"Hey, yankee boy!" called the teenage girl with a Georgia drawl. It was 14-year-old Daniel Reardon's first day in an unfamiliar new school and state – Riverside High, in Sandy Springs, Georgia – and he thought the cute young girl's dulcet accent was the prettiest thing he'd ever heard.
"It turns out she was actually poking fun at me," laughed the Scheller College graduate (BS 1986), who grew up in the small, upstate farming community of New City, about a half hour north of New York City, and moved with his family to metro Atlanta in 1977. "But I didn't care so much because it sounded so nice."
Reardon has long since shed his newcomer status of some 35 years ago to become firmly established as one of Atlanta's top business leaders and a staunch supporter of Tech's Scheller College of Business.
Leading Consulting Company
As CEO of North Highland, a top-drawer consulting company headquartered in Buckhead, Reardon oversees a $650 million operation with 2,300 employees in 50 offices located in the U.S., Asia and Europe. In its most recent annual survey, Consulting magazine ranked North Highland no. 3 overall among the best firms to work for, its sixth consecutive year in the top four.
It wasn't always this way.
When Reardon joined the company in 1997, North Highland employed 25 people in a single office. Annual revenues amounted to a modest $2 million. About a year later, he was named president and chief operating officer, and North Highland's rise began to gain momentum. He was named CEO in 2005.
Reardon credits North Highland's spectacular growth to several factors, beginning with the quality of the Tech graduates he recruits.
"We hire a lot of MBAs from the Scheller College, and they're awesome," said Reardon, who serves on the college's advisory board. "In fact, we hire more people from Tech than from anywhere else in the country."
Committed to Tech
He said that his experience with these new graduates, along with Georgia Tech's commitment to strengthening its business education curriculum, persuaded him to support endowments to help fund the Scheller College's MBA program and make "a good business education even stronger at Georgia Tech."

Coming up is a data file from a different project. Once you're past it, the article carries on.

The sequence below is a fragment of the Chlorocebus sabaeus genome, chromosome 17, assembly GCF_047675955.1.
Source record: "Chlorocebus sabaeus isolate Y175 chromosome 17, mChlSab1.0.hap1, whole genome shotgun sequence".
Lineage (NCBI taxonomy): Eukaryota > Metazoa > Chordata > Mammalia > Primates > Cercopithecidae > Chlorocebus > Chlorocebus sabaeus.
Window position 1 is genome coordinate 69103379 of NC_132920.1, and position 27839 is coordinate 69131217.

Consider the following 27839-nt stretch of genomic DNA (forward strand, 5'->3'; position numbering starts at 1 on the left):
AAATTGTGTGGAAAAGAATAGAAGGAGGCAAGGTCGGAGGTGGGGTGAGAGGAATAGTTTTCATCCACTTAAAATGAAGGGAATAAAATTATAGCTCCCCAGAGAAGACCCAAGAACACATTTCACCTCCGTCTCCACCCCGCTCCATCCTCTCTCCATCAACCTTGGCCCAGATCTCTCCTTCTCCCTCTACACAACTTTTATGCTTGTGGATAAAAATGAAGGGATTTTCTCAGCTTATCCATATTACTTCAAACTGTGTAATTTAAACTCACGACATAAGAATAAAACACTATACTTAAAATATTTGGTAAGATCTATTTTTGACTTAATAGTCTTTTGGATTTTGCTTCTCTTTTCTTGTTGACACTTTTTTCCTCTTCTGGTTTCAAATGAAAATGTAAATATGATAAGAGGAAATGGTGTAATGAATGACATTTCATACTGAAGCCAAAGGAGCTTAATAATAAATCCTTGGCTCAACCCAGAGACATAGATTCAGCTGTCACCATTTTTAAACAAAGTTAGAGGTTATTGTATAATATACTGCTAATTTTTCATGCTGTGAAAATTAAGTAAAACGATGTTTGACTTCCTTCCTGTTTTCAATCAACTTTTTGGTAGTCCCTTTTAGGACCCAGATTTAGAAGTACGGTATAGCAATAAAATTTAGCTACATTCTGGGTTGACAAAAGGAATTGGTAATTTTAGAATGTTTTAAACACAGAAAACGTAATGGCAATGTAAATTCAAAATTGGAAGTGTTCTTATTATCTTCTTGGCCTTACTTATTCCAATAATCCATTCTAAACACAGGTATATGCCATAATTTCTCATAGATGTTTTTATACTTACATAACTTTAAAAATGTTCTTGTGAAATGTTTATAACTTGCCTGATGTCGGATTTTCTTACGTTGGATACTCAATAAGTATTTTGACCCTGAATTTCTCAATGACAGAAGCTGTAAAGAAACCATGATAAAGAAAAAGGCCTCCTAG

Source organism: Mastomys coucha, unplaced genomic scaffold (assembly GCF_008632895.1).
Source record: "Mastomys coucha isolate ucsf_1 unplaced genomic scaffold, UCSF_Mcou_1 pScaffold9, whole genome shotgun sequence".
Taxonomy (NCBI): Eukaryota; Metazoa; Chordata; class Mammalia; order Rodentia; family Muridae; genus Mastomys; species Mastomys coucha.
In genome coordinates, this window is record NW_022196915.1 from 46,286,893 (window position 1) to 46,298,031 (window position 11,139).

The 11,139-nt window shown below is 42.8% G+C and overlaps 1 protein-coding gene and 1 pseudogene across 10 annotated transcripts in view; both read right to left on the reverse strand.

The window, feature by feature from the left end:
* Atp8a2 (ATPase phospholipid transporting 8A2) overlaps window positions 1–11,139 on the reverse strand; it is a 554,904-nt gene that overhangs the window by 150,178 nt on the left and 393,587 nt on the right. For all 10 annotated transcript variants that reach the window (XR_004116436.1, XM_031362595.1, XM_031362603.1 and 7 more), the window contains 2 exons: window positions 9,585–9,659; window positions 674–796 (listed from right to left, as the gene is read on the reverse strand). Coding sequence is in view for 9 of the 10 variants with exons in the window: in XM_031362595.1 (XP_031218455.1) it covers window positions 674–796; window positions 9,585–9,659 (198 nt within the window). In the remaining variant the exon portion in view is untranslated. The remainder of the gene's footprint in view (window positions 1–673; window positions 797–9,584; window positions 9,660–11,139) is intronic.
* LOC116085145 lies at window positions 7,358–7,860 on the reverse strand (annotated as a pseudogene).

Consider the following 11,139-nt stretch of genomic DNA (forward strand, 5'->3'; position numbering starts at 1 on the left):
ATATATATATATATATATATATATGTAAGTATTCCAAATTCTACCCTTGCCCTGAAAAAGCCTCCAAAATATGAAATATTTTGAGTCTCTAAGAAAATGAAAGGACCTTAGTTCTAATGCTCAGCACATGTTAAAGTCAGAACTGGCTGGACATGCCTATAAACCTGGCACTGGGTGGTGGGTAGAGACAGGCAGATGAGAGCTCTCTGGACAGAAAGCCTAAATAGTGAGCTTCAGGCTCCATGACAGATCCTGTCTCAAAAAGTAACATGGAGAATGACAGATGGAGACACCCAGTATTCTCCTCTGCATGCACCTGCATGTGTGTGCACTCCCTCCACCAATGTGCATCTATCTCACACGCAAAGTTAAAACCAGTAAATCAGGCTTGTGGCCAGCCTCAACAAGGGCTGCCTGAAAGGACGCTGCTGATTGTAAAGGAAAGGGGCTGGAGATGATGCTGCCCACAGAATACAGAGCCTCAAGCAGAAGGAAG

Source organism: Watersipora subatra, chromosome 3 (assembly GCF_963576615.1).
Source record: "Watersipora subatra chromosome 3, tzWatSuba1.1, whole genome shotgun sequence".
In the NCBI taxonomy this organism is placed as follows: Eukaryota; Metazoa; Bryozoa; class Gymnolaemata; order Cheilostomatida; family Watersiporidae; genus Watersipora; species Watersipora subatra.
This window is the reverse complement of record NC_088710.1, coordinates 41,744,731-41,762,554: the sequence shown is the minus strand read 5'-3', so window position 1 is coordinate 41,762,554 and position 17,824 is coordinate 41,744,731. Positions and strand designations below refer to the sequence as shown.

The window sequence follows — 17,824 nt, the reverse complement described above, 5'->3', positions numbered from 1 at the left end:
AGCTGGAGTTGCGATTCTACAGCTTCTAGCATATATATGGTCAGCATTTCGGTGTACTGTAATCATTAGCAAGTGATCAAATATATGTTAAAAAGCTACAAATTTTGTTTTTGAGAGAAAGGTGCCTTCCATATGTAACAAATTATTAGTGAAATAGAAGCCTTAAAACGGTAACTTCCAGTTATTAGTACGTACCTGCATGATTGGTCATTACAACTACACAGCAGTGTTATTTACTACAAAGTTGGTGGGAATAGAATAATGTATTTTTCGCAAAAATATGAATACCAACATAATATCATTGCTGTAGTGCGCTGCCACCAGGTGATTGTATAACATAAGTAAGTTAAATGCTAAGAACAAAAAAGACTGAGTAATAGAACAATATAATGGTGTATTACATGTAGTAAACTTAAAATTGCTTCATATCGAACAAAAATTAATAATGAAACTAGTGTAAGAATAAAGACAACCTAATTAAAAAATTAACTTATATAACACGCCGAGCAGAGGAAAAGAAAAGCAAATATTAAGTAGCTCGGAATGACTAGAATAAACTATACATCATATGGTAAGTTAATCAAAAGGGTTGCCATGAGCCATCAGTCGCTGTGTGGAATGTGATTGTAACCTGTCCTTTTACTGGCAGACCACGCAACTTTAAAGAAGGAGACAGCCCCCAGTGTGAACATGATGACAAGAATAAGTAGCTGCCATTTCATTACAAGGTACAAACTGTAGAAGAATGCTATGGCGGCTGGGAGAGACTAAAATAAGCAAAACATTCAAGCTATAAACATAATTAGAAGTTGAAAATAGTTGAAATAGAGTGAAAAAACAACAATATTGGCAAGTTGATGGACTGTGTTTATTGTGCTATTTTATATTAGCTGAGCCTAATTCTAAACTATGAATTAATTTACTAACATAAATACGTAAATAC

"Tech teaches you to be tenacious and stay focused, and in this business that's a big deal," he elaborated. "I learned how to set goals, and I don't give up until we get there – although you have to change your tactics along the way."
In other words, Reardon doesn't take success for granted. North Highland fine-tunes business operations every time it achieves a major annual-revenue benchmark such as $10 million, $50 million, and so forth. "Now we're at $650 million in total global revenue, so we're in the middle of re-organizing the way we run the business," he explained.
"Not many companies get to go from $2 million to $650 million with the same core management team, but that's what we've done here," he added. "We've added people along the way, but it's pretty much the same core team that has made this journey."
Another unusual aspect of North Highland is that it is 100-percent employee owned through an Employee Stock Ownership Plan. "Everybody works very hard, and everybody gets the reward because we're all equity owners in the company," Reardon noted. "It's a tremendously unifying element within the organization. It takes a lot of the ego out of the system because we don't have any one owner. It's a hugely powerful way to run a professional service business."
Prior to joining North Highland, Reardon spent 10 years with Arthur Andersen, including two years based in London, where he met his future wife, Garnet, an artist who hails from Belfast, Northern Ireland. The couple has a daughter, Nicole, a recent Scheller College graduate, and a son, Miles, who entered Tech this fall, also a business major. Another daughter, Zoe, is a student at The International School.